Intelligent Wheelchair (Do not miss to read it !!! )

hallo friends .. this is mahesh Kedari. my final year project is smart wheelchair in which i m thinking to add an artificial intelligence. This wheel chair will be a combination of
manual and machine control. In manual mode this wheelchair will be controlled by the person sitting on wheelchair with the help of joysticks while in automatic mode the person just has to give the voice
command which will be recognized by the wheelchair and it will take the
person to desired destination. this is the basic theme of the project. i expect all you intelligent brains to put your views, tips and implementation notes, doubts, problems regarding this project at this news group..
thanking you..
Mahesh Kedari
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I can see this being a big benefit to those with minimal mobility. Not just those limited to voice command, but also to those with limited muscle control. I know a gentleman who had a stroke, and can't talk. His hand movements are also pretty limited, and a bit shaky. Such a robot can interpret his hand controls on a joystick, and interpret them while filtering out his unintended movements.
Some years ago spoke briefly with one lady who was researching ways for severely handicapped children to be able to play. She was saying that even a tiny bit of ability to control the world around them could be very valuable. For your project, even if the wheelchair is of limited use (such as inside the house), I imagine that having just a little more control over their lives will be greatly appreciated.
Of course the biggest issue with making a device to assist a handicapped person is that you are taking some responsibility for that person's safety. Of course, your efforts are an academic exercise, so you won't truly have that burden. But you should be working as though that responsibility were there.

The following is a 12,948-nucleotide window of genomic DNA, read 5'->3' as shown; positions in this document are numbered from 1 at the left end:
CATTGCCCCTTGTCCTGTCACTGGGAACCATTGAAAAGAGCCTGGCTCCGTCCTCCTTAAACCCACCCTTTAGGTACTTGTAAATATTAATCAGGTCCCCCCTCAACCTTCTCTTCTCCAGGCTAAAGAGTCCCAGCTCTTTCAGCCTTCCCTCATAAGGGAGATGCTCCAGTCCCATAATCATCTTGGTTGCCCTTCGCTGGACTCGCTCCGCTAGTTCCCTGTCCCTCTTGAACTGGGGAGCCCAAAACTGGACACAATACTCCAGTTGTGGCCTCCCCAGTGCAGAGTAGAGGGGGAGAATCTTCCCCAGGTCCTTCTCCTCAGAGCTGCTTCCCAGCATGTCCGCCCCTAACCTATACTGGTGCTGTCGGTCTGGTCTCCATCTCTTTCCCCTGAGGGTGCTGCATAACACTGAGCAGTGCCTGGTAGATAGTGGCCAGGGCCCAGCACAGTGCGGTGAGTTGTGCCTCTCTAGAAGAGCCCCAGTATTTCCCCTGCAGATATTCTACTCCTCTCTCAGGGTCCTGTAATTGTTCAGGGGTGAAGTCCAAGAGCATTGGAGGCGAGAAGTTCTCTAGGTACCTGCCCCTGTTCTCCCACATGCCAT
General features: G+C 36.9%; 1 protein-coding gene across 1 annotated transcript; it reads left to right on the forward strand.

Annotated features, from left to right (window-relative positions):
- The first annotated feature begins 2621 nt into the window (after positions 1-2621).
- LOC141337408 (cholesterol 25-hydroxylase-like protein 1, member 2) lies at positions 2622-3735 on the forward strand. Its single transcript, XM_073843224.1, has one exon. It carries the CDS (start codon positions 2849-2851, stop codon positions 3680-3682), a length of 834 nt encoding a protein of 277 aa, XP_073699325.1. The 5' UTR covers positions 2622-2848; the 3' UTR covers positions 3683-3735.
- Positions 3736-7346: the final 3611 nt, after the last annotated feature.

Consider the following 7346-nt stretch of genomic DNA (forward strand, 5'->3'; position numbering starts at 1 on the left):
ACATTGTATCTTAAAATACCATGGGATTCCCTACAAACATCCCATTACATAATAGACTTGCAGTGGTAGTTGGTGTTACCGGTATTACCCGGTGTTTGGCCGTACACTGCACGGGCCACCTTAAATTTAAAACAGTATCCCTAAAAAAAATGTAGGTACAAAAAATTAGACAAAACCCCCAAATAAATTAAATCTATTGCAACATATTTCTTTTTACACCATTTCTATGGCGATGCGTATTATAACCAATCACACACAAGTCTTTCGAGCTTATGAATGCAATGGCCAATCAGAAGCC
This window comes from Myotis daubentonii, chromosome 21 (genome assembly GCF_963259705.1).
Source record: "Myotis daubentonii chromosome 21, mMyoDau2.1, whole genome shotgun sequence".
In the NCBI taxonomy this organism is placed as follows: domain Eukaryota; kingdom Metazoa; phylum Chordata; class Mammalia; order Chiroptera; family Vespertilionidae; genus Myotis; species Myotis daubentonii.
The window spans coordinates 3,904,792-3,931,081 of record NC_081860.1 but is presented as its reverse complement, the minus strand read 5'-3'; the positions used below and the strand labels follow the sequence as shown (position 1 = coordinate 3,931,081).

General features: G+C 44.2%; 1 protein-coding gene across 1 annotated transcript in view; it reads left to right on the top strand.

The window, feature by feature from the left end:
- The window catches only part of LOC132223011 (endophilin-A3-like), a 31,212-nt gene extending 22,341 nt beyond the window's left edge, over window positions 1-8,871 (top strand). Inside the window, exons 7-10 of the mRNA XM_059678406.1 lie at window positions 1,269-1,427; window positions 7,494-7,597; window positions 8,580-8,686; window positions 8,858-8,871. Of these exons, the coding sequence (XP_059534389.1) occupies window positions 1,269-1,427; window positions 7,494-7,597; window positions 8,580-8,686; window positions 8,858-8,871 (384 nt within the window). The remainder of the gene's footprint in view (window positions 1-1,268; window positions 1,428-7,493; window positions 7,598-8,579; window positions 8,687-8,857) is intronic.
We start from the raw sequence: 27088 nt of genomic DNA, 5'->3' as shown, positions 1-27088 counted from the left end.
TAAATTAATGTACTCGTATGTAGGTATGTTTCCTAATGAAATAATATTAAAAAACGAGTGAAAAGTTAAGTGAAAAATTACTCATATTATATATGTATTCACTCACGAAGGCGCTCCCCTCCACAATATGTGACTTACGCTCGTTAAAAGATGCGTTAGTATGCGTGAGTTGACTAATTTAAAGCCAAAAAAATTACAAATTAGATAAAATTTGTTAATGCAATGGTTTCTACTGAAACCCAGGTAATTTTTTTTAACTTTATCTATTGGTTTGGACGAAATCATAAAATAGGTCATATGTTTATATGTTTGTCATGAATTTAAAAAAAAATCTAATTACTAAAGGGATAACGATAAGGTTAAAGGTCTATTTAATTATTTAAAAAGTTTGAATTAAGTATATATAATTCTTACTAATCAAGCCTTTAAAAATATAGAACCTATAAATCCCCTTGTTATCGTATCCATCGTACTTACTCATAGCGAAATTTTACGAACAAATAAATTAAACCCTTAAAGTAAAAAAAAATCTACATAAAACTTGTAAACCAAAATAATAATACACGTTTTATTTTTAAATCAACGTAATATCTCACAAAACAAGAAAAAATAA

I think your biggest challenge is not getting the chair to move to a command. Rather, it is being absolutely sure the chair cannot go down a step or flight of stairs. Bumping into things is less of a safety issue, but you certainly don't want the person to feel like a bull in a china shop.
If the chair is restricted to being inside a controlled environment (such as an individual's house or a nursing home) then you can take advantage of that situation. The person will probably have only a few standard places where they go, and common paths they will take between those places. E.g. the Living Room, The TV, By the Window, At the computer desk.
Then, the user only has to indicate their intended destination, and the chair's task it to follow a pre-programmed route. If the person wants to go somewhere off those routes, then the interface needs to be more complicated to allow the person time to make sure they are not knocking stuff over.
On the pre-programmed routes the user can verbally stop the chair themselves, though it should be kept clear most of the time. But I think the chair should still monitor that the path is clear, especially if it needs to back up at any time.
Knowing the difficulty robots have with obstacle avoidance, I would work to put as much responsibility for avoiding obstacles on the user as you can. Perhaps a video camera to view what is behind them so they can back up with confidence. When moving forward, a laser might be able to scan out the planned path, so the user can see if the path is what they really want to do, and that the path is clear.
Joe Dunfee
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snipped-for-privacy@yahoo.com wrote:

Yes; the chair should have enough senses for basic obsticle avoidance.

The trouble with that is that many handicapped individuals don't have fast reflexes. The wheelchair should be able to avoid obsticles on its own. However, the obsticle avoidance routines should be written knowing that there is a rider.
--
D. Jay Newman ! Author of:
snipped-for-privacy@sprucegrove.com ! _Linux Robotics: Programming Smarter Robots_
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On 25 Sep 2006 03:18:57 -0700, snipped-for-privacy@gmail.com wrote:

Hello Mahesh Kedari,
Try this link to more groups with focus on robotics and AI
http://groups.yahoo.com/search?query=robotics
I wish you success and hope you have the time to develop the many ideas you'll gather.
* * * Christopher
Temecula CA.USA http://www.oldtemecula.com
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